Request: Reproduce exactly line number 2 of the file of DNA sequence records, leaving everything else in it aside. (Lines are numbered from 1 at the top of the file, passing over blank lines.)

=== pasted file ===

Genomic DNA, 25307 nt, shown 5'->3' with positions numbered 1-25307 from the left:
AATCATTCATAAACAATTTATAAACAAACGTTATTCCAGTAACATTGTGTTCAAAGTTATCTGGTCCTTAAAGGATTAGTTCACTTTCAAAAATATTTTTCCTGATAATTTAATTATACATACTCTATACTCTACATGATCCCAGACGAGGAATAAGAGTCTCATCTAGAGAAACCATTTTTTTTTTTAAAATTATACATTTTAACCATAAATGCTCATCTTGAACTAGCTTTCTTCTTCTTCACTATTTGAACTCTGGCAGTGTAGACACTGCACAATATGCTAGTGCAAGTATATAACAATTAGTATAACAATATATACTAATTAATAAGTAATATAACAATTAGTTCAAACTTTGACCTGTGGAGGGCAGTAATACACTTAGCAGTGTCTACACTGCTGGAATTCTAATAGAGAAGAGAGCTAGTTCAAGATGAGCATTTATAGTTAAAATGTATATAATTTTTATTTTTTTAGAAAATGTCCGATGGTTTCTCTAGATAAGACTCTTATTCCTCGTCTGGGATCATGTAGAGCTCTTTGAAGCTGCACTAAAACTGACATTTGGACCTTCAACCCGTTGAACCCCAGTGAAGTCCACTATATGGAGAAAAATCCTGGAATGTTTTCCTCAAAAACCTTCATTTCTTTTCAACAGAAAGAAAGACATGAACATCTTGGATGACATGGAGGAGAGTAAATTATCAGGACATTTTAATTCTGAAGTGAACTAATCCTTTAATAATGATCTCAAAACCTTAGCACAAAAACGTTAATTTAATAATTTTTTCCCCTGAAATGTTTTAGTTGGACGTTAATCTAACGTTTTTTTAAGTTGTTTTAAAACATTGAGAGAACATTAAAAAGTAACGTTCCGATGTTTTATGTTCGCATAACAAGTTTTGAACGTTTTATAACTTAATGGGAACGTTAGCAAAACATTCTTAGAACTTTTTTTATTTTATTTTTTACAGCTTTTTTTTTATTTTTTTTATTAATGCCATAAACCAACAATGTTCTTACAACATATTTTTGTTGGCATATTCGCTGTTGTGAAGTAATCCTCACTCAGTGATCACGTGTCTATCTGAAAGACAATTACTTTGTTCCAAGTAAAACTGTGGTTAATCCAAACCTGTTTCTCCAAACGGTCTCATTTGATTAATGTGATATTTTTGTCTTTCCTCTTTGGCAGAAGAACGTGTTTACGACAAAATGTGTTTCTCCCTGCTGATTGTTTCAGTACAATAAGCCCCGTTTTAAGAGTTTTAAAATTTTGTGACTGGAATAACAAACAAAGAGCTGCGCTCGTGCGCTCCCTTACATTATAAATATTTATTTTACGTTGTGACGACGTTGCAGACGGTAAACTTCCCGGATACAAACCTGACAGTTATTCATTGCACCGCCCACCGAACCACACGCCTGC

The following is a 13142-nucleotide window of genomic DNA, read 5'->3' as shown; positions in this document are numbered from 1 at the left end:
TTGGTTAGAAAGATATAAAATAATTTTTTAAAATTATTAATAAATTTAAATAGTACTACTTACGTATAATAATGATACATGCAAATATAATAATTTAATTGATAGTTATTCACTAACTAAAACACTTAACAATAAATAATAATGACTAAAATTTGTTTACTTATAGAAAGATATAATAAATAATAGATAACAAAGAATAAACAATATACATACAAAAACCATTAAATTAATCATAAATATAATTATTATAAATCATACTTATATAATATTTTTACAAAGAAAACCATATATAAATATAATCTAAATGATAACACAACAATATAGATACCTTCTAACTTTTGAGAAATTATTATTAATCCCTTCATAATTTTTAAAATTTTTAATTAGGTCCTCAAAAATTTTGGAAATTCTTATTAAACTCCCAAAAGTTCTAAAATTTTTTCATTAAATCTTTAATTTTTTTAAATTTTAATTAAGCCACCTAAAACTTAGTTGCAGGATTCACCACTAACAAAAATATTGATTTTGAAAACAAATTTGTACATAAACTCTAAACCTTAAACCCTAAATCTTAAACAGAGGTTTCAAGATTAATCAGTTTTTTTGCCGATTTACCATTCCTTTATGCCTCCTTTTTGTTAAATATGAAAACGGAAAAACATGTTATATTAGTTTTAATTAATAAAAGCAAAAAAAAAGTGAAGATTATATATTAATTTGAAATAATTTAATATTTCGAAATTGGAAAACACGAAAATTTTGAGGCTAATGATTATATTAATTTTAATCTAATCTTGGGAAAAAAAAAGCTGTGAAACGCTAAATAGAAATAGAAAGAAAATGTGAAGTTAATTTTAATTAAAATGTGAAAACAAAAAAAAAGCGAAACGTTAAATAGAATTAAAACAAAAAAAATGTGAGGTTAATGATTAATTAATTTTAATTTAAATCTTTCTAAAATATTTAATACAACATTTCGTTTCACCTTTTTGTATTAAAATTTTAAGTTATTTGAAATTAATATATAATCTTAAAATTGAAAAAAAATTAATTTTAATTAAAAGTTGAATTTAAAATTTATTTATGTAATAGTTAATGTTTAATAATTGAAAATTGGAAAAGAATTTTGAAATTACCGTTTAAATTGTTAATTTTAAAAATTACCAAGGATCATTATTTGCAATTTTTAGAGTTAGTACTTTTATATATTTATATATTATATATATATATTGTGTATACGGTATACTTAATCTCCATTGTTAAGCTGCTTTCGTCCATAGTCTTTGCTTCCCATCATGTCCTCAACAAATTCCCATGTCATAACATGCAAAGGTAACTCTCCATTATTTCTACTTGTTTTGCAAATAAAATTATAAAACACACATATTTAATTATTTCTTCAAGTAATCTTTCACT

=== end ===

AATCATTCATAAACAATTTATAAACAAACGTTATTCCAGTAACATTGTGTTCAAAGTTATCTGGTCCTTAAAGGATTAGTTCACTTTCAAAAATATTTTTCCTGATAATTTAATTATACATACTCTATACTCTACATGATCCCAGACGAGGAATAAGAGTCTCATCTAGAGAAACCATTTTTTTTTTTAAAATTATACATTTTAACCATAAATGCTCATCTTGAACTAGCTTTCTTCTTCTTCACTATTTGAACTCTGGCAGTGTAGACACTGCACAATATGCTAGTGCAAGTATATAACAATTAGTATAACAATATATACTAATTAATAAGTAATATAACAATTAGTTCAAACTTTGACCTGTGGAGGGCAGTAATACACTTAGCAGTGTCTACACTGCTGGAATTCTAATAGAGAAGAGAGCTAGTTCAAGATGAGCATTTATAGTTAAAATGTATATAATTTTTATTTTTTTAGAAAATGTCCGATGGTTTCTCTAGATAAGACTCTTATTCCTCGTCTGGGATCATGTAGAGCTCTTTGAAGCTGCACTAAAACTGACATTTGGACCTTCAACCCGTTGAACCCCAGTGAAGTCCACTATATGGAGAAAAATCCTGGAATGTTTTCCTCAAAAACCTTCATTTCTTTTCAACAGAAAGAAAGACATGAACATCTTGGATGACATGGAGGAGAGTAAATTATCAGGACATTTTAATTCTGAAGTGAACTAATCCTTTAATAATGATCTCAAAACCTTAGCACAAAAACGTTAATTTAATAATTTTTTCCCCTGAAATGTTTTAGTTGGACGTTAATCTAACGTTTTTTTAAGTTGTTTTAAAACATTGAGAGAACATTAAAAAGTAACGTTCCGATGTTTTATGTTCGCATAACAAGTTTTGAACGTTTTATAACTTAATGGGAACGTTAGCAAAACATTCTTAGAACTTTTTTTATTTTATTTTTTACAGCTTTTTTTTTATTTTTTTTATTAATGCCATAAACCAACAATGTTCTTACAACATATTTTTGTTGGCATATTCGCTGTTGTGAAGTAATCCTCACTCAGTGATCACGTGTCTATCTGAAAGACAATTACTTTGTTCCAAGTAAAACTGTGGTTAATCCAAACCTGTTTCTCCAAACGGTCTCATTTGATTAATGTGATATTTTTGTCTTTCCTCTTTGGCAGAAGAACGTGTTTACGACAAAATGTGTTTCTCCCTGCTGATTGTTTCAGTACAATAAGCCCCGTTTTAAGAGTTTTAAAATTTTGTGACTGGAATAACAAACAAAGAGCTGCGCTCGTGCGCTCCCTTACATTATAAATATTTATTTTACGTTGTGACGACGTTGCAGACGGTAAACTTCCCGGATACAAACCTGACAGTTATTCATTGCACCGCCCACCGAACCACACGCCTGC